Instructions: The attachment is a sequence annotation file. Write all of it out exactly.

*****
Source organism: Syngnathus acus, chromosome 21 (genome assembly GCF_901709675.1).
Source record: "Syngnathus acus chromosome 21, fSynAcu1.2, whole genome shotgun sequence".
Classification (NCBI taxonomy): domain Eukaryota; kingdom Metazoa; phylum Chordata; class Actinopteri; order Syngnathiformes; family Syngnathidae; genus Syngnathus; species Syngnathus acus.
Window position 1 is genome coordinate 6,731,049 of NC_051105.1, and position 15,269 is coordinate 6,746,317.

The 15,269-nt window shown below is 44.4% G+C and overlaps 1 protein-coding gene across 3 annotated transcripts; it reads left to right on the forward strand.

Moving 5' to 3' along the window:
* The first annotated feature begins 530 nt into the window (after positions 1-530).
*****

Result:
Source organism: Syngnathus acus, chromosome 21 (genome assembly GCF_901709675.1).
Source record: "Syngnathus acus chromosome 21, fSynAcu1.2, whole genome shotgun sequence".
Classification (NCBI taxonomy): domain Eukaryota; kingdom Metazoa; phylum Chordata; class Actinopteri; order Syngnathiformes; family Syngnathidae; genus Syngnathus; species Syngnathus acus.
Window position 1 is genome coordinate 6,731,049 of NC_051105.1, and position 15,269 is coordinate 6,746,317.

The 15,269-nt window shown below is 44.4% G+C and overlaps 1 protein-coding gene across 3 annotated transcripts; it reads left to right on the forward strand.

Moving 5' to 3' along the window:
* The first annotated feature begins 530 nt into the window (after positions 1-530).